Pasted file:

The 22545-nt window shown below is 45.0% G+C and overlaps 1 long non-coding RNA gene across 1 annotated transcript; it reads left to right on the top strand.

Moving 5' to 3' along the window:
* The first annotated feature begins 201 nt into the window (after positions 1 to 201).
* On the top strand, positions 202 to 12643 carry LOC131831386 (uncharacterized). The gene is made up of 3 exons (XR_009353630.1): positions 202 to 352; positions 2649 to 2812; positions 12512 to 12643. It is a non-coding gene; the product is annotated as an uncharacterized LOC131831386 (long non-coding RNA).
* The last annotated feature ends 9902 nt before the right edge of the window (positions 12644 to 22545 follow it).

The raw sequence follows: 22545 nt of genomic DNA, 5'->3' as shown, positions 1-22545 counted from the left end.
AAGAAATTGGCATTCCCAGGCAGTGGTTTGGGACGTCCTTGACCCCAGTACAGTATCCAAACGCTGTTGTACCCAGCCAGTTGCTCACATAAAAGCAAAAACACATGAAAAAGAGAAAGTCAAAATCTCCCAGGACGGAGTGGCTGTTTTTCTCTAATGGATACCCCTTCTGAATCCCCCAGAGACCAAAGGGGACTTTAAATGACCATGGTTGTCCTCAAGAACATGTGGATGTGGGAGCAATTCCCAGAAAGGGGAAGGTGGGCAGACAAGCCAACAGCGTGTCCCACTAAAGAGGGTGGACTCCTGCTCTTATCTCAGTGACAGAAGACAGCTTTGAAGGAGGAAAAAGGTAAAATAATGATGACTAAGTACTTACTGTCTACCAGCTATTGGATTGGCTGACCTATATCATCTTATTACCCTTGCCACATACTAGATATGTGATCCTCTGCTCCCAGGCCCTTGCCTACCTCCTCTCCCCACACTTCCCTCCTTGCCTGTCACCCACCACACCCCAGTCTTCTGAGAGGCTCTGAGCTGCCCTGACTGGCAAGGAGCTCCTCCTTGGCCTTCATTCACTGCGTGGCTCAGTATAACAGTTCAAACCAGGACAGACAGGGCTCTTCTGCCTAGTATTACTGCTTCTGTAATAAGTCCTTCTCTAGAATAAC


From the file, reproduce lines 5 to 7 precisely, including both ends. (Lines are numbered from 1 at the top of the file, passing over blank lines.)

* The last annotated feature ends 9902 nt before the right edge of the window (positions 12644 to 22545 follow it).

The raw sequence follows: 22545 nt of genomic DNA, 5'->3' as shown, positions 1-22545 counted from the left end.
AAGAAATTGGCATTCCCAGGCAGTGGTTTGGGACGTCCTTGACCCCAGTACAGTATCCAAACGCTGTTGTACCCAGCCAGTTGCTCACATAAAAGCAAAAACACATGAAAAAGAGAAAGTCAAAATCTCCCAGGACGGAGTGGCTGTTTTTCTCTAATGGATACCCCTTCTGAATCCCCCAGAGACCAAAGGGGACTTTAAATGACCATGGTTGTCCTCAAGAACATGTGGATGTGGGAGCAATTCCCAGAAAGGGGAAGGTGGGCAGACAAGCCAACAGCGTGTCCCACTAAAGAGGGTGGACTCCTGCTCTTATCTCAGTGACAGAAGACAGCTTTGAAGGAGGAAAAAGGTAAAATAATGATGACTAAGTACTTACTGTCTACCAGCTATTGGATTGGCTGACCTATATCATCTTATTACCCTTGCCACATACTAGATATGTGATCCTCTGCTCCCAGGCCCTTGCCTACCTCCTCTCCCCACACTTCCCTCCTTGCCTGTCACCCACCACACCCCAGTCTTCTGAGAGGCTCTGAGCTGCCCTGACTGGCAAGGAGCTCCTCCTTGGCCTTCATTCACTGCGTGGCTCAGTATAACAGTTCAAACCAGGACAGACAGGGCTCTTCTGCCTAGTATTACTGCTTCTGTAATAAGTCCTTCTCTAGAATAAC